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Think you can’t plant vegetables in late summer? Think again! From hardy spinach to ravishing roots to autumn-planted onions, let’s look at which vegetable seeds to sow while the soil is warm!
If you’ve got empty spaces in your garden beds, scratch some veggie seeds in the ground, pronto! There’s still lots to plant for more harvests once earlier crops are finished. Planting in succession when crops are harvested means that you can squeeze even more homegrown goodness from the space you have. Learn more about planning for succession gardening.
There are other reasons to enjoy late summer/fall gardening. Pests are less frequent and some vegetables actually taste better and are more successful this time of year. Plus, it’s just not as dang hot!
Let’s start with some green—leafy lovelies to keep the salad bowl full on into autumn. Try sowing seeds of a non-hearting or loose-leaf variety of lettuce directly into the prepared ground. If it’s too hot during the day, you may be better off delaying sowing until the evening, when it’s cooled down a bit. A li ttle shade in the form of a plank, netting or shade cloth will be welcome if it’s too hot. See the Lettuce Growing Guide.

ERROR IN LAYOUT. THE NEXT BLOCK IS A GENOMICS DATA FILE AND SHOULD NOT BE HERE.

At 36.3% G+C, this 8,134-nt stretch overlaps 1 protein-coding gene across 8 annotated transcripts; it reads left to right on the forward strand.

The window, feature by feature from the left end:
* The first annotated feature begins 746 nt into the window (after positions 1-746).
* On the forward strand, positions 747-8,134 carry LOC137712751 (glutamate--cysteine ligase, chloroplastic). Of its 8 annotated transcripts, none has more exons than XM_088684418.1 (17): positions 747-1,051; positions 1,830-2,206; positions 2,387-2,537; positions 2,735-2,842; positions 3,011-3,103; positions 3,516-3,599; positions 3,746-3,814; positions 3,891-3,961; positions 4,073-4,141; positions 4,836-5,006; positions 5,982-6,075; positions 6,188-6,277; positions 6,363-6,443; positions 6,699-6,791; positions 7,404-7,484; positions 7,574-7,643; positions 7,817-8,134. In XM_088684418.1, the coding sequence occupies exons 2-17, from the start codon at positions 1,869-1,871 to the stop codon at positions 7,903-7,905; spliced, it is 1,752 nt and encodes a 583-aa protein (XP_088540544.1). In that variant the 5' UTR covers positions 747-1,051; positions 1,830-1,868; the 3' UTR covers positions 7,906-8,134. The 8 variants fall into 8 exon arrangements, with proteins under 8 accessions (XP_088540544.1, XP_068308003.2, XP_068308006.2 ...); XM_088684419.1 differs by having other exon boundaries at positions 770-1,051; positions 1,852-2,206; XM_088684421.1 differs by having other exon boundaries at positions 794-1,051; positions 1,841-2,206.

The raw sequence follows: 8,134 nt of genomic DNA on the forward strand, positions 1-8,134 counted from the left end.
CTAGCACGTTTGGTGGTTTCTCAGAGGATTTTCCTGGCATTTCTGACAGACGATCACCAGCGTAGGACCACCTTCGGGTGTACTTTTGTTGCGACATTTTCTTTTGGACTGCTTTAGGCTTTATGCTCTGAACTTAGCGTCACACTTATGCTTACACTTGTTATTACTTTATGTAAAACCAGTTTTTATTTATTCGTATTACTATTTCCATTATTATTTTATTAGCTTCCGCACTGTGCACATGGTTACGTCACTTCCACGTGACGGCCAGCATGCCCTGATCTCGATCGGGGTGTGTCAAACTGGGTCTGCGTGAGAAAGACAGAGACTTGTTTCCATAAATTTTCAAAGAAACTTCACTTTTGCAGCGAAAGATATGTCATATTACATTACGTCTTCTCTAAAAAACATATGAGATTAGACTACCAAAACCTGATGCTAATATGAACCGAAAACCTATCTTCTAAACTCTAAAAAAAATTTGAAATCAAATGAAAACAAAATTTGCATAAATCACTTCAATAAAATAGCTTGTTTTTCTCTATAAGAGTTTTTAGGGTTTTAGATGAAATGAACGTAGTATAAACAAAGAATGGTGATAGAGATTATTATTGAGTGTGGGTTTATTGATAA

To harvest lettuces on into winter, plan to sow a winter - hardy variety in September or so. Ideally, sow the seeds into plug t rays first and then plant them out at their final spacings in raised beds. Plant a foot apart. Once it turns cold, set up my temporary cold frames for those lettuces growing o utside .
Now for some root crops. These should be in – a nd out b efore temperatures take a dive for winter , though some of the roots will happily sit through the winter in milder areas . Sow maincrop carrots, a final sowing of beets or beetroot, some summer radish , and some turnips . Sow all of these seeds direct ly into the ground in a space recently vacated by another crop that’s been pulled.
If you added compost to beds back in the spring, there should be enough nutrients to carry these final crops through the season, but rake in a sprinkling of blood, fish and bone, to give it a little extra boost. Learn more about organic soil amendments.
When you sow carrot seeds, it’s important to sow them thinly which will sa ve time when it comes to thinning seedlings so they are not too crowded. Also, by not thinning, you are avoiding the risk of attracting carrot fly. Thankfully, this late in the summer, carrot fly tend s to be less of an issue .
Give sown carrots a thorough watering and then cover the rows with thick netting. What this will do is keep the soil shaded and cool, helping it stay moist too. Carrots prefer it nice and cool to germinate, so this helps shield the soil from the hot summer sun. This is less of an issue in milder regions but if you experience hot summer s , it’s a vital step!